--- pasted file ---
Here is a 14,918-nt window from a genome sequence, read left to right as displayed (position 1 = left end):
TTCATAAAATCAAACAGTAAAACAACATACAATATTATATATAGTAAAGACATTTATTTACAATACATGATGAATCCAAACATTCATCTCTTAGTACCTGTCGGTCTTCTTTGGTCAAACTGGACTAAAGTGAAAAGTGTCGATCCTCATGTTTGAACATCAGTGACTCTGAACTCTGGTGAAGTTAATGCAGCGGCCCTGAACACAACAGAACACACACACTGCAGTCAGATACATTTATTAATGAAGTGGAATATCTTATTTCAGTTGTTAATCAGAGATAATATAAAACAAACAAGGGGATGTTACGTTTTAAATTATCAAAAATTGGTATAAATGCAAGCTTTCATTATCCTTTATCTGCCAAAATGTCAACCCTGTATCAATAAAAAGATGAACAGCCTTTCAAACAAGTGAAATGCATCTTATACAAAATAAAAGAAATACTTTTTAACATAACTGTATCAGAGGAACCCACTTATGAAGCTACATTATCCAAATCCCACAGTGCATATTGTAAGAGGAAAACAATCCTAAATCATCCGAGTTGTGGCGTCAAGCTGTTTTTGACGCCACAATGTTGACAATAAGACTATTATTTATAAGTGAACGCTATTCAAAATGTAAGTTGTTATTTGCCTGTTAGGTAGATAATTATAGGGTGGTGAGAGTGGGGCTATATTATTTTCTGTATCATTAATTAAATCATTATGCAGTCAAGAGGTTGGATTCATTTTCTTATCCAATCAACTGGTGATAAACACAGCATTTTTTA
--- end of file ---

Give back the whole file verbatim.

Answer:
Here is a 14,918-nt window from a genome sequence, read left to right as displayed (position 1 = left end):
TTCATAAAATCAAACAGTAAAACAACATACAATATTATATATAGTAAAGACATTTATTTACAATACATGATGAATCCAAACATTCATCTCTTAGTACCTGTCGGTCTTCTTTGGTCAAACTGGACTAAAGTGAAAAGTGTCGATCCTCATGTTTGAACATCAGTGACTCTGAACTCTGGTGAAGTTAATGCAGCGGCCCTGAACACAACAGAACACACACACTGCAGTCAGATACATTTATTAATGAAGTGGAATATCTTATTTCAGTTGTTAATCAGAGATAATATAAAACAAACAAGGGGATGTTACGTTTTAAATTATCAAAAATTGGTATAAATGCAAGCTTTCATTATCCTTTATCTGCCAAAATGTCAACCCTGTATCAATAAAAAGATGAACAGCCTTTCAAACAAGTGAAATGCATCTTATACAAAATAAAAGAAATACTTTTTAACATAACTGTATCAGAGGAACCCACTTATGAAGCTACATTATCCAAATCCCACAGTGCATATTGTAAGAGGAAAACAATCCTAAATCATCCGAGTTGTGGCGTCAAGCTGTTTTTGACGCCACAATGTTGACAATAAGACTATTATTTATAAGTGAACGCTATTCAAAATGTAAGTTGTTATTTGCCTGTTAGGTAGATAATTATAGGGTGGTGAGAGTGGGGCTATATTATTTTCTGTATCATTAATTAAATCATTATGCAGTCAAGAGGTTGGATTCATTTTCTTATCCAATCAACTGGTGATAAACACAGCATTTTTTA